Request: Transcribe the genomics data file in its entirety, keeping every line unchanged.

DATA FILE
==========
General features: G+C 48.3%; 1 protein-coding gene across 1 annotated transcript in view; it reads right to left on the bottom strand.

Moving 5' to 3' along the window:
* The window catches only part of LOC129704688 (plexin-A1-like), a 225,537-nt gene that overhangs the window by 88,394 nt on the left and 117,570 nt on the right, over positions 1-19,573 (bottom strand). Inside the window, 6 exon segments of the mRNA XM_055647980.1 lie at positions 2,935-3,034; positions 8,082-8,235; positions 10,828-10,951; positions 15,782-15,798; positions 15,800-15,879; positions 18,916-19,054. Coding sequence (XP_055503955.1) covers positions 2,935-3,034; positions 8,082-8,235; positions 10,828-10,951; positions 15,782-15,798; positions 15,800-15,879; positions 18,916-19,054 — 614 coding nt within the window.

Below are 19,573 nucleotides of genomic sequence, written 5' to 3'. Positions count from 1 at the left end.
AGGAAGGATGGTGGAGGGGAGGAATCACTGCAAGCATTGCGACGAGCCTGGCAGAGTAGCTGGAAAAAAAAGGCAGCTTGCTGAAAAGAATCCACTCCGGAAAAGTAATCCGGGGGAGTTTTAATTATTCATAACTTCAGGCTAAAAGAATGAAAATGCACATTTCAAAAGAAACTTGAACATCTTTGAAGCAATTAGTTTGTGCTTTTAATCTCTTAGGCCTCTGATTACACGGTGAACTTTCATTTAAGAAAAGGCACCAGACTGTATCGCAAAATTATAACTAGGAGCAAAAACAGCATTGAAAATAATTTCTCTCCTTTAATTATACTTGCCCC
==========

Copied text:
General features: G+C 48.3%; 1 protein-coding gene across 1 annotated transcript in view; it reads right to left on the bottom strand.

Moving 5' to 3' along the window:
* The window catches only part of LOC129704688 (plexin-A1-like), a 225,537-nt gene that overhangs the window by 88,394 nt on the left and 117,570 nt on the right, over positions 1-19,573 (bottom strand). Inside the window, 6 exon segments of the mRNA XM_055647980.1 lie at positions 2,935-3,034; positions 8,082-8,235; positions 10,828-10,951; positions 15,782-15,798; positions 15,800-15,879; positions 18,916-19,054. Coding sequence (XP_055503955.1) covers positions 2,935-3,034; positions 8,082-8,235; positions 10,828-10,951; positions 15,782-15,798; positions 15,800-15,879; positions 18,916-19,054 — 614 coding nt within the window.

Below are 19,573 nucleotides of genomic sequence, written 5' to 3'. Positions count from 1 at the left end.
AGGAAGGATGGTGGAGGGGAGGAATCACTGCAAGCATTGCGACGAGCCTGGCAGAGTAGCTGGAAAAAAAAGGCAGCTTGCTGAAAAGAATCCACTCCGGAAAAGTAATCCGGGGGAGTTTTAATTATTCATAACTTCAGGCTAAAAGAATGAAAATGCACATTTCAAAAGAAACTTGAACATCTTTGAAGCAATTAGTTTGTGCTTTTAATCTCTTAGGCCTCTGATTACACGGTGAACTTTCATTTAAGAAAAGGCACCAGACTGTATCGCAAAATTATAACTAGGAGCAAAAACAGCATTGAAAATAATTTCTCTCCTTTAATTATACTTGCCCC